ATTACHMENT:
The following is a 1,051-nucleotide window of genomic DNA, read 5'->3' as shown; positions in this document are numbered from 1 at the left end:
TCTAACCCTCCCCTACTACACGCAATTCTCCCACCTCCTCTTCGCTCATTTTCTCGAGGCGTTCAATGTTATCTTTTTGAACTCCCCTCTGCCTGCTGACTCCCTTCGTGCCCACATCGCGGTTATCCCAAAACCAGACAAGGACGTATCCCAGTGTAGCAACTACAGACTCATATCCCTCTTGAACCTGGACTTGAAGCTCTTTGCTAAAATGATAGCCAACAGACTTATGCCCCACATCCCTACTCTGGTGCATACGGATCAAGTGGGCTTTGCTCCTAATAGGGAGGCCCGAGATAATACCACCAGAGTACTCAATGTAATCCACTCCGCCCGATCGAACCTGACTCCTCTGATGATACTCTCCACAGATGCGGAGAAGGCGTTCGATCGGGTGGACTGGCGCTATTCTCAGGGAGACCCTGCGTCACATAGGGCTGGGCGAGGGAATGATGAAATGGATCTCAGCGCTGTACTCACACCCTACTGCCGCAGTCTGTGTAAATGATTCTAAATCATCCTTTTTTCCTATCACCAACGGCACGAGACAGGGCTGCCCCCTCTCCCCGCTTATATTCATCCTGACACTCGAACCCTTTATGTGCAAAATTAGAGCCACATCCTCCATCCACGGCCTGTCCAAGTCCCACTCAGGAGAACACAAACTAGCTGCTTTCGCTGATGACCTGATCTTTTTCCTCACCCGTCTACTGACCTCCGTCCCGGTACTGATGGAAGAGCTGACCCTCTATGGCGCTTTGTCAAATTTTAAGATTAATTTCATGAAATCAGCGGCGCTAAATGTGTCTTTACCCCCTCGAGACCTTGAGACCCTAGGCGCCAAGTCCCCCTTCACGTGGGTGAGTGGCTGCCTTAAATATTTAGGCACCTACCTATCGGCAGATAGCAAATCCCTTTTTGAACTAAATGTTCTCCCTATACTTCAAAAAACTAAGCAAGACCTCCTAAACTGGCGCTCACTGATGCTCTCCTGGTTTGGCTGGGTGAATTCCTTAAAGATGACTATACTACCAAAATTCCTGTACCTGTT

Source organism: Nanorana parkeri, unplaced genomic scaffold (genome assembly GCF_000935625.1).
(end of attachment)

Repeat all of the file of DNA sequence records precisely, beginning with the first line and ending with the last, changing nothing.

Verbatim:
The following is a 1,051-nucleotide window of genomic DNA, read 5'->3' as shown; positions in this document are numbered from 1 at the left end:
TCTAACCCTCCCCTACTACACGCAATTCTCCCACCTCCTCTTCGCTCATTTTCTCGAGGCGTTCAATGTTATCTTTTTGAACTCCCCTCTGCCTGCTGACTCCCTTCGTGCCCACATCGCGGTTATCCCAAAACCAGACAAGGACGTATCCCAGTGTAGCAACTACAGACTCATATCCCTCTTGAACCTGGACTTGAAGCTCTTTGCTAAAATGATAGCCAACAGACTTATGCCCCACATCCCTACTCTGGTGCATACGGATCAAGTGGGCTTTGCTCCTAATAGGGAGGCCCGAGATAATACCACCAGAGTACTCAATGTAATCCACTCCGCCCGATCGAACCTGACTCCTCTGATGATACTCTCCACAGATGCGGAGAAGGCGTTCGATCGGGTGGACTGGCGCTATTCTCAGGGAGACCCTGCGTCACATAGGGCTGGGCGAGGGAATGATGAAATGGATCTCAGCGCTGTACTCACACCCTACTGCCGCAGTCTGTGTAAATGATTCTAAATCATCCTTTTTTCCTATCACCAACGGCACGAGACAGGGCTGCCCCCTCTCCCCGCTTATATTCATCCTGACACTCGAACCCTTTATGTGCAAAATTAGAGCCACATCCTCCATCCACGGCCTGTCCAAGTCCCACTCAGGAGAACACAAACTAGCTGCTTTCGCTGATGACCTGATCTTTTTCCTCACCCGTCTACTGACCTCCGTCCCGGTACTGATGGAAGAGCTGACCCTCTATGGCGCTTTGTCAAATTTTAAGATTAATTTCATGAAATCAGCGGCGCTAAATGTGTCTTTACCCCCTCGAGACCTTGAGACCCTAGGCGCCAAGTCCCCCTTCACGTGGGTGAGTGGCTGCCTTAAATATTTAGGCACCTACCTATCGGCAGATAGCAAATCCCTTTTTGAACTAAATGTTCTCCCTATACTTCAAAAAACTAAGCAAGACCTCCTAAACTGGCGCTCACTGATGCTCTCCTGGTTTGGCTGGGTGAATTCCTTAAAGATGACTATACTACCAAAATTCCTGTACCTGTT

Source organism: Nanorana parkeri, unplaced genomic scaffold (genome assembly GCF_000935625.1).